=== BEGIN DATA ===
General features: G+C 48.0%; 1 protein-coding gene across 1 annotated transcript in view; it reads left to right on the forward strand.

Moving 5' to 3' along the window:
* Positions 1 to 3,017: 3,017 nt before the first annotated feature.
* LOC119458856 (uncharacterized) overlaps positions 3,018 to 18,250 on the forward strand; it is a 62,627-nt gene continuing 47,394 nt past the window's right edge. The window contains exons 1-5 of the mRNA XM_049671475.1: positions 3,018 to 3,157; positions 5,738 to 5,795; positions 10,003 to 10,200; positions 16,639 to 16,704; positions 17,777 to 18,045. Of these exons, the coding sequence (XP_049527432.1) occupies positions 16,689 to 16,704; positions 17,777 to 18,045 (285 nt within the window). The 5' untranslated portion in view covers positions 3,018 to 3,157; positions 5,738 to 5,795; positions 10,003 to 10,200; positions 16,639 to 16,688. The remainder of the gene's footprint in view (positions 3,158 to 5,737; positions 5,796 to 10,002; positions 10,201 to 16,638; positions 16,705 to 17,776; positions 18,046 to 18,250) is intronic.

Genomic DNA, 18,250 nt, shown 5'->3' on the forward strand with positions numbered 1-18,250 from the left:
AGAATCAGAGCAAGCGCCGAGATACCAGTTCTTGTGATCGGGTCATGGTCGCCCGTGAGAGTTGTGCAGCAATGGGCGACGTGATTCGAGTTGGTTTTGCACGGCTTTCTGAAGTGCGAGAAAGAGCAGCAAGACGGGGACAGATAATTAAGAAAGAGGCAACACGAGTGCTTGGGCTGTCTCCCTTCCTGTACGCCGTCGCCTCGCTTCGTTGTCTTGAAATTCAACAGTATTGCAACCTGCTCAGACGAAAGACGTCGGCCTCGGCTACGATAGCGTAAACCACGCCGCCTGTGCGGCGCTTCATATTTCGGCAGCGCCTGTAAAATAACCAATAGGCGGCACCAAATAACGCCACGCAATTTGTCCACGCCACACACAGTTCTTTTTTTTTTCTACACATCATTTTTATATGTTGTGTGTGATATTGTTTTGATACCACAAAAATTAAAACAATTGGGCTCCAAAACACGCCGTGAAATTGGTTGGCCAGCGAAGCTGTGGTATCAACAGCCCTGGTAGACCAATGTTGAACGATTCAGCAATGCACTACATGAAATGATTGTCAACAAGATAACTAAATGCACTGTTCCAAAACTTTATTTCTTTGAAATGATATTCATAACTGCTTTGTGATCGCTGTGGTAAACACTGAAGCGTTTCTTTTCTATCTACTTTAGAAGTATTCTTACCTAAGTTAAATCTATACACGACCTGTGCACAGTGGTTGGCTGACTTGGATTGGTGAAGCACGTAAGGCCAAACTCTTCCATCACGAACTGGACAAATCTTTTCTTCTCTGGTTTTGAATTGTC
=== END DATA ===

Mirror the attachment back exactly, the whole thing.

General features: G+C 48.0%; 1 protein-coding gene across 1 annotated transcript in view; it reads left to right on the forward strand.

Moving 5' to 3' along the window:
* Positions 1 to 3,017: 3,017 nt before the first annotated feature.
* LOC119458856 (uncharacterized) overlaps positions 3,018 to 18,250 on the forward strand; it is a 62,627-nt gene continuing 47,394 nt past the window's right edge. The window contains exons 1-5 of the mRNA XM_049671475.1: positions 3,018 to 3,157; positions 5,738 to 5,795; positions 10,003 to 10,200; positions 16,639 to 16,704; positions 17,777 to 18,045. Of these exons, the coding sequence (XP_049527432.1) occupies positions 16,689 to 16,704; positions 17,777 to 18,045 (285 nt within the window). The 5' untranslated portion in view covers positions 3,018 to 3,157; positions 5,738 to 5,795; positions 10,003 to 10,200; positions 16,639 to 16,688. The remainder of the gene's footprint in view (positions 3,158 to 5,737; positions 5,796 to 10,002; positions 10,201 to 16,638; positions 16,705 to 17,776; positions 18,046 to 18,250) is intronic.

Genomic DNA, 18,250 nt, shown 5'->3' on the forward strand with positions numbered 1-18,250 from the left:
AGAATCAGAGCAAGCGCCGAGATACCAGTTCTTGTGATCGGGTCATGGTCGCCCGTGAGAGTTGTGCAGCAATGGGCGACGTGATTCGAGTTGGTTTTGCACGGCTTTCTGAAGTGCGAGAAAGAGCAGCAAGACGGGGACAGATAATTAAGAAAGAGGCAACACGAGTGCTTGGGCTGTCTCCCTTCCTGTACGCCGTCGCCTCGCTTCGTTGTCTTGAAATTCAACAGTATTGCAACCTGCTCAGACGAAAGACGTCGGCCTCGGCTACGATAGCGTAAACCACGCCGCCTGTGCGGCGCTTCATATTTCGGCAGCGCCTGTAAAATAACCAATAGGCGGCACCAAATAACGCCACGCAATTTGTCCACGCCACACACAGTTCTTTTTTTTTTCTACACATCATTTTTATATGTTGTGTGTGATATTGTTTTGATACCACAAAAATTAAAACAATTGGGCTCCAAAACACGCCGTGAAATTGGTTGGCCAGCGAAGCTGTGGTATCAACAGCCCTGGTAGACCAATGTTGAACGATTCAGCAATGCACTACATGAAATGATTGTCAACAAGATAACTAAATGCACTGTTCCAAAACTTTATTTCTTTGAAATGATATTCATAACTGCTTTGTGATCGCTGTGGTAAACACTGAAGCGTTTCTTTTCTATCTACTTTAGAAGTATTCTTACCTAAGTTAAATCTATACACGACCTGTGCACAGTGGTTGGCTGACTTGGATTGGTGAAGCACGTAAGGCCAAACTCTTCCATCACGAACTGGACAAATCTTTTCTTCTCTGGTTTTGAATTGTC